The Cactus Patch
THE NEWSLETTER OF THE BAKERSFIELD CACTUS & SUCCULENT SOCIETY
Volume 6       December 2003      Number 12

Welcome Weeds
by Stephen Cooley

Little succulent surprises keep popping up in my pots and in my mesemb garden. Seeds, hitching a ride on the wind, splashing with the water, traveling with the soil, and catapulting through the air, are coming up where I didn't put them. Weeds? That has such a harsh ring to it. Still, I guess that is what they are. Needless to say, I treat these particular weeds different than their unwelcome compatriots the dandelions, grasses, spurge (non-succulent types of course), knotweed, and lambsquarters.

I have been keeping an eye on these weeds for some time now and when conditions are right, they can be almost as bothersome as the "real" kind. In the ground I find that some Drosanthemum will seed quite well, as will some Glottiphyllum, Delosperma, Pleiospilos, Aridaria and Marlothistella (These are all mesembs, which is what I grow - mostly). Others require more care and become weeds in pots where water and warmth are more consistent. Euphorbia, Bergeranthus, Aloinopsis, Anacampseros, Disphyma, and even Pelargonium have moved about among my pots.

Cacti in general are not good weeds, at least in my garden. I have had a few errant cacti come up in pots, but have not had any in the ground despite loads of neglected fruit scattered on the ground.

Though the fate of a weed is often not a good one, many of my succulent weeds find a new home in a pot or in their own plot of ground and live out the rest of their days in respectability.

A young Anacampseros quickly crowds these much older, and slower growing, Epithelantha.
Many Anacampseros hold their fruits up on stalks where the lightweight seeds easily fly around and find new homes. Being tolerant of a wide range of conditions makes Anacampseros well suited to weediness. Fortunately, it looks nice and has pretty flowers. I prick out the weeds and pot them up. When they're big enough, I've never failed to sell them all at the Show & Sale.

A seedling of
Delosperma bosseranum
threatening a young
Echinocactus horizonthalonius.


Delosperma bosseranum is a miniature mesemb that forms a large swollen root. The tops, however, are floppy and the flowers are minute. Due to its free-flowering and copious seed production, it has quickly worn out its welcome.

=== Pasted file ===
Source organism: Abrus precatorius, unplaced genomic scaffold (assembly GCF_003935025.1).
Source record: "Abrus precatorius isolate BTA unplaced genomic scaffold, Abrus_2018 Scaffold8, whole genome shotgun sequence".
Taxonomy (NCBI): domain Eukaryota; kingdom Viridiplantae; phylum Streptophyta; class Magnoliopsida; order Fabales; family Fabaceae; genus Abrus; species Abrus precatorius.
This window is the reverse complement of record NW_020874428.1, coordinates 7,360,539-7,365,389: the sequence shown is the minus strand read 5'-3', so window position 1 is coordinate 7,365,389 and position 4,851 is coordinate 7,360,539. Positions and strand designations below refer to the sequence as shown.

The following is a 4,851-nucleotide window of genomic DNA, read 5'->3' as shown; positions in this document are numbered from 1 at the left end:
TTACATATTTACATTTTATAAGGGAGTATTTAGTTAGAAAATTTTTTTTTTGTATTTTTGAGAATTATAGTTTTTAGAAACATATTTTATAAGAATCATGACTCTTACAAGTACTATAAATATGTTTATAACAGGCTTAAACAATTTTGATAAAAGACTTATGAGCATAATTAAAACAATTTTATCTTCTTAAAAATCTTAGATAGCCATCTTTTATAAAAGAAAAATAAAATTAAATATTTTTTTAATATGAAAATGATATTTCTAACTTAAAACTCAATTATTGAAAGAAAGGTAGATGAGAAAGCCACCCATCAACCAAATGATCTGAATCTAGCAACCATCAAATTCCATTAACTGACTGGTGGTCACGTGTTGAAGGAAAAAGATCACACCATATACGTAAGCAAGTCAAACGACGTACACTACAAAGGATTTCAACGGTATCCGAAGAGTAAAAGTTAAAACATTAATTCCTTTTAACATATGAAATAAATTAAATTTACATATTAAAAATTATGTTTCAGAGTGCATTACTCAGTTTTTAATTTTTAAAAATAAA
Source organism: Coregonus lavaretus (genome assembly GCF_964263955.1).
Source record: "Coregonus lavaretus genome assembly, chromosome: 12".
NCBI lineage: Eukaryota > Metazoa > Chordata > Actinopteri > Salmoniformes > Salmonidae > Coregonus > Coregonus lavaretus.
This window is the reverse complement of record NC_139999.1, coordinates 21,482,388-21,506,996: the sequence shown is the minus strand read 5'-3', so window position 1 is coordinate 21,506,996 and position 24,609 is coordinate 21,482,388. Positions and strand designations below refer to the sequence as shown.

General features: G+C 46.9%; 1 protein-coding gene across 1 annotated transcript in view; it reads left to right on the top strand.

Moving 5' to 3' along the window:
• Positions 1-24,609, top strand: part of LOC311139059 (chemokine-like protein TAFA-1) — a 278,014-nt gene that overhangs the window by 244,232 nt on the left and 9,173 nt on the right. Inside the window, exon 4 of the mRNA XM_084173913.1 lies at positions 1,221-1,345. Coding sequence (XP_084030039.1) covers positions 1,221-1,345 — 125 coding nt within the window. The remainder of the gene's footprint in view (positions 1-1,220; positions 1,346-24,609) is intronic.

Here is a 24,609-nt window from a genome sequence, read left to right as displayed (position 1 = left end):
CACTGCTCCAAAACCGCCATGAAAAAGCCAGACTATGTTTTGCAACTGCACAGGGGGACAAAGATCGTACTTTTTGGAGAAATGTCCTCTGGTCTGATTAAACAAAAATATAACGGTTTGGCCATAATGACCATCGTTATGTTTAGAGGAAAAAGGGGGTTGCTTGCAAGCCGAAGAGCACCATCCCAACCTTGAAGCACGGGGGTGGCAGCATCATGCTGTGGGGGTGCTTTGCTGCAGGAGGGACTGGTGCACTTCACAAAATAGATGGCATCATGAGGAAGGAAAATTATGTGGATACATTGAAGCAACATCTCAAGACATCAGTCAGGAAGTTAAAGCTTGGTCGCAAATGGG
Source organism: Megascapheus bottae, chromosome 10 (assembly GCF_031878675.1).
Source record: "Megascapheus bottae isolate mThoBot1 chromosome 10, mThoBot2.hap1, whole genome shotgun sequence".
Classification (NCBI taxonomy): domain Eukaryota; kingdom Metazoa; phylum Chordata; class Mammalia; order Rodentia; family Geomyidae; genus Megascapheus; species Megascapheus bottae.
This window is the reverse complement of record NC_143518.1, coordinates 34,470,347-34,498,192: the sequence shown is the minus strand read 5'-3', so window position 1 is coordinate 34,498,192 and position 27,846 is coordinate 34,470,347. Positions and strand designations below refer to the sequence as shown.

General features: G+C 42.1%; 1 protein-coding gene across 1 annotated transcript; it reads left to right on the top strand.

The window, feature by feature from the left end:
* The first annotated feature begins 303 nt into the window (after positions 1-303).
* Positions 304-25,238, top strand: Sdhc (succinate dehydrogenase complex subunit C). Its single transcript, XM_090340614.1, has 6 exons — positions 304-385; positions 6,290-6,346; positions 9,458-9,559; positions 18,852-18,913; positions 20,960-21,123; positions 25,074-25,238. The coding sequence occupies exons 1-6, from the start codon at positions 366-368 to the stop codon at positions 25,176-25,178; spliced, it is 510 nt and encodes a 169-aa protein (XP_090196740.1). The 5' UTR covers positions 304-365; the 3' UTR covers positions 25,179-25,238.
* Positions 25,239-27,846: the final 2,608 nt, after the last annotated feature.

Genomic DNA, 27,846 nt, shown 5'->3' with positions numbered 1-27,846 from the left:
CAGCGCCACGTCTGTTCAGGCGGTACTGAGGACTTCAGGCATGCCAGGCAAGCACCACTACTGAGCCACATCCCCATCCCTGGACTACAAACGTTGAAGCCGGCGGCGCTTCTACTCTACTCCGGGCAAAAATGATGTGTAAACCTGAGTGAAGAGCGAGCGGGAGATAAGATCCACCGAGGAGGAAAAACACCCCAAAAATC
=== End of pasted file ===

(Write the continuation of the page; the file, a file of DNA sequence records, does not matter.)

Young Glottiphyllums staying close to Mom.

Glottiphyllum, with its large, squishy leaves that feel just like a slug without slime, is noted for the ease of which those leaves can become scarred. Don't be fooled by this apparent fragility, because it is practically indestructible. Glottiphyllum is happy in the sun or shade, with lots or little water, in the ground or in a pot. It grows easily and quickly from seed (often flowering within a year!). This makes it a good candidate for weediness and sure enough, I have it spreading around my mesemb garden.

Aloinopsis malherberi
makes an appearance with
Aloe ramosissima.


I wouldn't consider Aloinopsis malherberi a weed in the traditional sense of spreading itself around, but with a little help from me, it did just that. I had harvested some seeds from Aloinopsis malherberi and planted them. After a month or so of no germination, I decided that the seed was no good and threw out the pot. It seems that all the seed needed was a second chance and many made their appearances with plants that had been repotted with previously used soil.

A Euphorbia obesa jumps over
to meet a Nananthus vittatus.

Euphorbia obesa, the always popular 'Baseball Plant,' is well known among growers for its ability to jump around the nursery. Though male and female flowers are on separate plants, it has no trouble hybridizing with other Euphorbias and seed pods are not uncommon. Those who have never harvested the seed will be in for a surprise as they look one day to find the entire capsule missing from the plant. This is because Euphorbia obesa disperses its seeds explosively - shattering the seed pod and sending the seeds several feet.

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